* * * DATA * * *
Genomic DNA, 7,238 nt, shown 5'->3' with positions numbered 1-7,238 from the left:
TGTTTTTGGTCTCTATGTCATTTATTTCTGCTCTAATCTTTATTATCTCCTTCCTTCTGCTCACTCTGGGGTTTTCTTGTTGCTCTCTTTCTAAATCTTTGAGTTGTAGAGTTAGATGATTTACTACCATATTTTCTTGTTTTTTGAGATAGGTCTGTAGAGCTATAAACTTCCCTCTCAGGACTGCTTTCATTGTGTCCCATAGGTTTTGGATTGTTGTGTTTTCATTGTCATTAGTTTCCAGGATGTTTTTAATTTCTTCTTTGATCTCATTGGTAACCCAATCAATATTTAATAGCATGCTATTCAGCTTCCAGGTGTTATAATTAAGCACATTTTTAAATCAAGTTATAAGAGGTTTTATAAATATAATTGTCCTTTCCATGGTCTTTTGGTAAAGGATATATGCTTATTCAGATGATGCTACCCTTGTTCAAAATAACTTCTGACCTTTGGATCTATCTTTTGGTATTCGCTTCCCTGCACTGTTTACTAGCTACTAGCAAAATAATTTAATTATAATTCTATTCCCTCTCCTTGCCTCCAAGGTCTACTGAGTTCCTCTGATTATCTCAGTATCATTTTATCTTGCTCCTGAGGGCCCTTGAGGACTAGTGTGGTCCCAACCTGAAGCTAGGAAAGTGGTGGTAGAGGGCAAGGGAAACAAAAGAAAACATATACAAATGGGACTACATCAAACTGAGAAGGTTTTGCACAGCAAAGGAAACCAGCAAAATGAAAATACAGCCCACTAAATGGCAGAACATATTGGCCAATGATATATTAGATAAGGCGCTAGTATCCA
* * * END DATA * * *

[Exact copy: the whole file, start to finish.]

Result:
Genomic DNA, 7,238 nt, shown 5'->3' with positions numbered 1-7,238 from the left:
TGTTTTTGGTCTCTATGTCATTTATTTCTGCTCTAATCTTTATTATCTCCTTCCTTCTGCTCACTCTGGGGTTTTCTTGTTGCTCTCTTTCTAAATCTTTGAGTTGTAGAGTTAGATGATTTACTACCATATTTTCTTGTTTTTTGAGATAGGTCTGTAGAGCTATAAACTTCCCTCTCAGGACTGCTTTCATTGTGTCCCATAGGTTTTGGATTGTTGTGTTTTCATTGTCATTAGTTTCCAGGATGTTTTTAATTTCTTCTTTGATCTCATTGGTAACCCAATCAATATTTAATAGCATGCTATTCAGCTTCCAGGTGTTATAATTAAGCACATTTTTAAATCAAGTTATAAGAGGTTTTATAAATATAATTGTCCTTTCCATGGTCTTTTGGTAAAGGATATATGCTTATTCAGATGATGCTACCCTTGTTCAAAATAACTTCTGACCTTTGGATCTATCTTTTGGTATTCGCTTCCCTGCACTGTTTACTAGCTACTAGCAAAATAATTTAATTATAATTCTATTCCCTCTCCTTGCCTCCAAGGTCTACTGAGTTCCTCTGATTATCTCAGTATCATTTTATCTTGCTCCTGAGGGCCCTTGAGGACTAGTGTGGTCCCAACCTGAAGCTAGGAAAGTGGTGGTAGAGGGCAAGGGAAACAAAAGAAAACATATACAAATGGGACTACATCAAACTGAGAAGGTTTTGCACAGCAAAGGAAACCAGCAAAATGAAAATACAGCCCACTAAATGGCAGAACATATTGGCCAATGATATATTAGATAAGGCGCTAGTATCCA